Uber. Pinterest. Snapchat. We’re seeing a huge number of nine-figure funding rounds happening lately, driving valuations in tech companies up into the billions. Why’s there so much interest among investors in making big bets over recent months?
Backstage at TechCrunch Disrupt Europe, I got the chance to sit down with Benchmark’s Bill Gurley to talk about his recent investments, Uber’s amazing user growth, and why we are seeing so many huge, high-valuation funding rounds happening. It’s that last part that’s interesting, especially in light of all the big financing news we’re seeing.
Here’s what he had to say:
“I think there’s two things are going on: One, there’s quite a bit of capital availability out there, and if you look at how low-interest rates are, and what are the alternatives to invest capital and get return, that causes asset prices to rise. The stock market’s up, as well.
You know, this is a cyclical industry, and when times get good, they get really good. Last time we saw that was 1999 and many of the people at this conference might not have been paying attention, because they were in high school. But money is definitely freer flowing today than it was three or four years ago.
The other thing that I think has become a global reality is that some of these companies have systems, they have networks in them, that cause early leads to always play out with really huge platforms.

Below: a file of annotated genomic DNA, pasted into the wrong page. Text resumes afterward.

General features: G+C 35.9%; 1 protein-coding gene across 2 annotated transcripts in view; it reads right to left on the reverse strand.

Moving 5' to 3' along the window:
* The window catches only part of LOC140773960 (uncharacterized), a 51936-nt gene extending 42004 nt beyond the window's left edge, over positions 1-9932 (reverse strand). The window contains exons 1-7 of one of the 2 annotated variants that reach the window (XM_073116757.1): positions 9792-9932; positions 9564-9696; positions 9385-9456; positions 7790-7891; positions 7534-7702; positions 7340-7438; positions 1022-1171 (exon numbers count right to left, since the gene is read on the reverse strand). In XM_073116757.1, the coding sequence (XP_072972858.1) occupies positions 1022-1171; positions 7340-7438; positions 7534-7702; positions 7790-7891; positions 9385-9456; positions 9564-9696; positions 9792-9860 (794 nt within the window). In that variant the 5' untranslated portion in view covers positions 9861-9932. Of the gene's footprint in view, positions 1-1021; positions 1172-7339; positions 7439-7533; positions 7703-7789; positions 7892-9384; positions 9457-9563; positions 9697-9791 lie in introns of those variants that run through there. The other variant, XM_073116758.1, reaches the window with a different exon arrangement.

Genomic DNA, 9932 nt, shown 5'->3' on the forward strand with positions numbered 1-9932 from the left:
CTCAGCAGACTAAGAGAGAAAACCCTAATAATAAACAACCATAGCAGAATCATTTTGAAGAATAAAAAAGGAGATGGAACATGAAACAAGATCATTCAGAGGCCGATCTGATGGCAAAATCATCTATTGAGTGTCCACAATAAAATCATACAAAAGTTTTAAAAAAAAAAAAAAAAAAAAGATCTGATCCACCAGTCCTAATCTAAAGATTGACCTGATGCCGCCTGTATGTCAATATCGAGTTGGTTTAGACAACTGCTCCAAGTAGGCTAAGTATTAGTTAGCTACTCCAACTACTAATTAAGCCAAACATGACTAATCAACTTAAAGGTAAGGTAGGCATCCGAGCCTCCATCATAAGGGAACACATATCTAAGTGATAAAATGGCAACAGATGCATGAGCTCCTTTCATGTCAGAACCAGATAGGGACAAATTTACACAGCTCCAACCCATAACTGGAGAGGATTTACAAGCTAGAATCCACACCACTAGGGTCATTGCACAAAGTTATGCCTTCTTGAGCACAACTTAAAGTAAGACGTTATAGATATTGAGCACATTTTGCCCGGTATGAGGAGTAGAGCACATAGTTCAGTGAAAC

A lot of people laugh or write silly articles about the notion of a pre-revenue company having a very high valuation. If you talk to some of the smartest investors on Wall Street, or go talk to guys like Lee Fixel or Scott Shleifer at Tiger, they’re looking for these types of things. They’re looking for things that can become really, really big.
I think over and over again you’re seeing these companies that have these systematic effects go from being really little to massive. If you look at the size of the outcome… Look, every investment has two variables: the probability of success and the magnitude of success.
What people are saying is, having watched history, companies that get this type of leadership or advantage early on — typically that second variable is really, really, really big. So they’re willing to bet with higher prices.”
(You should watch the whole thing, but the relevant portion starts about 5:00 in.)